As gaining trust among Cambodians was a prerequisite, the hospital has concentrated on improving the professional skills of health workers.

Thousands of physicians from Cho Ray Hospital in Vietnam have shared specialised medical knowledge and transferred medical technologies to their Cambodian peers.

The hospital also dispatches staff for advanced training at Hung Vuong and Tu Du Hospital – two centres specialising in obstetrics and pediatrics.

In addition to offering training courses, Nguyen Truong Son, director of Cho Ray Hospital (HCM City) said it also provided financial support as well travel arrangements for physicians to the hospital in Phnom Penh to perform surgery and treat patients with serious diseases.

Le Truong Chien, a consultant at Cho Ray Phnom Penh Hospital, said: “Once, the hospital received a patient suffering from multiple injuries after a traffic accident.”

Realising that the case might be beyond their capabilities, the hospital immediately informed Cho Ray Hospital and four doctors from HCM City were sent to support the surgery. The operation was successful and the patient survived, he recalled, adding that over the past five years, thousands of trips like that have been made.

“As soon as we receive the request, our doctors immediately set off for Phnom Penh, regardless of the time of day or night, because curing people is the most important thing,” Chien said.

The thing that makes these trips special is they often travel by regular bus.

“It took us just 30 minutes to conduct the surgery, but 6 hours to travel and then the same time on the return journey,” said Nguyen Tri Thuc, who took part in these activities many times.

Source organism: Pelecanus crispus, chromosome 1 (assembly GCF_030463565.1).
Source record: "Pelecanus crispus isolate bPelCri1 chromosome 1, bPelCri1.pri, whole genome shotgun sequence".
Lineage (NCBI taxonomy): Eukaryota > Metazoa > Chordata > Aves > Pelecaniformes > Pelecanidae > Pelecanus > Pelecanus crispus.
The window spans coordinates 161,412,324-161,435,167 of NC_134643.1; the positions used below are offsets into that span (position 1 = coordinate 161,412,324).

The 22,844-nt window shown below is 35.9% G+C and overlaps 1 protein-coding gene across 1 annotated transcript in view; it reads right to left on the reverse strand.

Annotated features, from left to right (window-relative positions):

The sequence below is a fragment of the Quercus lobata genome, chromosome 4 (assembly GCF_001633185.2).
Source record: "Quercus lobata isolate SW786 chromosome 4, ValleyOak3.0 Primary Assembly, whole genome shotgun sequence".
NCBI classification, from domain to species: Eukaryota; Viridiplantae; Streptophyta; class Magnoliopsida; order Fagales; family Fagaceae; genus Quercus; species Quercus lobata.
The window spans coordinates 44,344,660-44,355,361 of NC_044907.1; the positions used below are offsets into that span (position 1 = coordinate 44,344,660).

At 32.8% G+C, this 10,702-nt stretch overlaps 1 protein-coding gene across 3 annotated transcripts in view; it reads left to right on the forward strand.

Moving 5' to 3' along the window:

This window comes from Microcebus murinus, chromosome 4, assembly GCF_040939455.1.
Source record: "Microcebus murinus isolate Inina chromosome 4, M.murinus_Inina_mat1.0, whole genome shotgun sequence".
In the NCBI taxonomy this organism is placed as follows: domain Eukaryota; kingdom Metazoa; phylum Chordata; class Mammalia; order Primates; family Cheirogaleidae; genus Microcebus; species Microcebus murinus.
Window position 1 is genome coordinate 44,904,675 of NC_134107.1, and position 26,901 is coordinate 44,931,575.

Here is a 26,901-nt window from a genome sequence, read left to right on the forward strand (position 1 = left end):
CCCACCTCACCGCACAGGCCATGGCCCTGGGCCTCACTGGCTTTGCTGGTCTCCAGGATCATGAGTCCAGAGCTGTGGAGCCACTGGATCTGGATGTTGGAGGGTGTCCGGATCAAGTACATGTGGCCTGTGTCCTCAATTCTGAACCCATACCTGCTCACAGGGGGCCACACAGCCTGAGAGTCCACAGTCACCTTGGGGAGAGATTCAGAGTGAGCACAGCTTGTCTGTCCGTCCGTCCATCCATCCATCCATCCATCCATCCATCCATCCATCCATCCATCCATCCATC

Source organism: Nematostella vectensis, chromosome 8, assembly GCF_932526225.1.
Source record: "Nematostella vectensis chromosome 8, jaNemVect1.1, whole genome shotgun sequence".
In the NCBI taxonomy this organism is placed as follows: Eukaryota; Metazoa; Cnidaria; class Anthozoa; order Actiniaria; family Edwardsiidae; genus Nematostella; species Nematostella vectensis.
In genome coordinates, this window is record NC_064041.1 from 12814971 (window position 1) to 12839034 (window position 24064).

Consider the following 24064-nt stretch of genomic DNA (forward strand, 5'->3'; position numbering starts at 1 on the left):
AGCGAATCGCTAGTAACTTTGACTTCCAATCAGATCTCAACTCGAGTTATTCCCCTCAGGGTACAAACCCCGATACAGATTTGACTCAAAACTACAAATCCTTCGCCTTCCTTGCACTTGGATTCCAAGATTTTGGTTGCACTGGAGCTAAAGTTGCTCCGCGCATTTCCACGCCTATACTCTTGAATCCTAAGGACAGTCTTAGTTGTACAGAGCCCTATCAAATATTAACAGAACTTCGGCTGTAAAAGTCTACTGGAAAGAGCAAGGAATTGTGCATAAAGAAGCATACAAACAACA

“A doctor’s job is to cure people regardless of who they or where they come from,” he said.

Thuc said they chose to travel by bus as it was convenient and cheap – costing VND180,000-200,000 per trip.

“With our support, we hope that Cho Ray Phnom Penh Hospital will become a leading centre in Cambodia’s health care system, contributing to strengthening the close relationship between the two countries,” Son said.

The 500-bed Cho Ray Phnom Penh Hospital, a joint venture between Vietnam’s Saigon Medical Investment JSC and Cambodia’s Sokimex Co, has departments specialising in internal medicine, surgery, pediatrics, obstetrics, cardiology, trauma and orthopedics, diagnostic tests, and emergency aid.

Cambodian Prime Minister Hun Sen emphasised that the hospital not only helped Cambodian people to improve their health, saving time and money but also created favourable conditions for Cambodian doctors to gradually enhance their skills and learn specialised knowledge from their Vietnamese peers.

STRONG ATTACHMENT

After building trust with Cambodian patients and developing a strong attachment to the country, it’s hard for some Vietnamese doctors to return to Vietnam.

As one of the first doctors to take a job at Cho Ray Phnom Penh Hospital, Nguon wants to continue his work even though he is 66 years old.

“Cambodian patients are very gentle. They like doctors like us very much. Whenever they see us, their hands are folded in front of their chest to pay respect. That moved me," Nguon said.

He said he was trying to learn Khmer to be able to communicate with patients more easily as he has strong affection for the land and people.

Danh Rithy, a care-giver in the Emergency Department said he thought of Cambodia as his second home./.